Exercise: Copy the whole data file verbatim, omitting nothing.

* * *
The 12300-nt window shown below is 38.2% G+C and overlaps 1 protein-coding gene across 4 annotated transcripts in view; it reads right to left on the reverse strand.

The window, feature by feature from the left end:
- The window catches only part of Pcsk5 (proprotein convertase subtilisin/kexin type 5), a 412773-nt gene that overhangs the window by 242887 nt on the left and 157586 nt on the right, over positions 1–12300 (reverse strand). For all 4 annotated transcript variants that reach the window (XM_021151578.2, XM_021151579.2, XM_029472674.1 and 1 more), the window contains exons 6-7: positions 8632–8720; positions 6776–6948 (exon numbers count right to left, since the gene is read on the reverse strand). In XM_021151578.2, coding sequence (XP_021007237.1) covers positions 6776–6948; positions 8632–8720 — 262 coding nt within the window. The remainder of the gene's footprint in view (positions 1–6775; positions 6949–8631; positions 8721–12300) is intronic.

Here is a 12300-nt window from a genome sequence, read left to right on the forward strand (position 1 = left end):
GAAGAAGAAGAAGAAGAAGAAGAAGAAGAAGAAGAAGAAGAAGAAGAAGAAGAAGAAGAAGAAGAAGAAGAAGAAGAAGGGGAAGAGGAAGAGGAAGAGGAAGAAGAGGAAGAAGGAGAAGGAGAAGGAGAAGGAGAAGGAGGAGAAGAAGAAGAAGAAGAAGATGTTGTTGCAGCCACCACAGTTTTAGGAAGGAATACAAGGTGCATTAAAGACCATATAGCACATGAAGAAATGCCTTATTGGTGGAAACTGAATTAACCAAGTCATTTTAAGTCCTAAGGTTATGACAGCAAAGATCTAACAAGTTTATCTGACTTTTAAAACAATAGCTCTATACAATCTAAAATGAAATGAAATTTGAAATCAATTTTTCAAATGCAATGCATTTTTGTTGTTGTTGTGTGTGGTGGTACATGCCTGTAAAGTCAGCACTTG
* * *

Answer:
The 12300-nt window shown below is 38.2% G+C and overlaps 1 protein-coding gene across 4 annotated transcripts in view; it reads right to left on the reverse strand.

The window, feature by feature from the left end:
- The window catches only part of Pcsk5 (proprotein convertase subtilisin/kexin type 5), a 412773-nt gene that overhangs the window by 242887 nt on the left and 157586 nt on the right, over positions 1–12300 (reverse strand). For all 4 annotated transcript variants that reach the window (XM_021151578.2, XM_021151579.2, XM_029472674.1 and 1 more), the window contains exons 6-7: positions 8632–8720; positions 6776–6948 (exon numbers count right to left, since the gene is read on the reverse strand). In XM_021151578.2, coding sequence (XP_021007237.1) covers positions 6776–6948; positions 8632–8720 — 262 coding nt within the window. The remainder of the gene's footprint in view (positions 1–6775; positions 6949–8631; positions 8721–12300) is intronic.

Here is a 12300-nt window from a genome sequence, read left to right on the forward strand (position 1 = left end):
GAAGAAGAAGAAGAAGAAGAAGAAGAAGAAGAAGAAGAAGAAGAAGAAGAAGAAGAAGAAGAAGAAGAAGAAGAAGAAGGGGAAGAGGAAGAGGAAGAGGAAGAAGAGGAAGAAGGAGAAGGAGAAGGAGAAGGAGAAGGAGGAGAAGAAGAAGAAGAAGAAGATGTTGTTGCAGCCACCACAGTTTTAGGAAGGAATACAAGGTGCATTAAAGACCATATAGCACATGAAGAAATGCCTTATTGGTGGAAACTGAATTAACCAAGTCATTTTAAGTCCTAAGGTTATGACAGCAAAGATCTAACAAGTTTATCTGACTTTTAAAACAATAGCTCTATACAATCTAAAATGAAATGAAATTTGAAATCAATTTTTCAAATGCAATGCATTTTTGTTGTTGTTGTGTGTGGTGGTACATGCCTGTAAAGTCAGCACTTG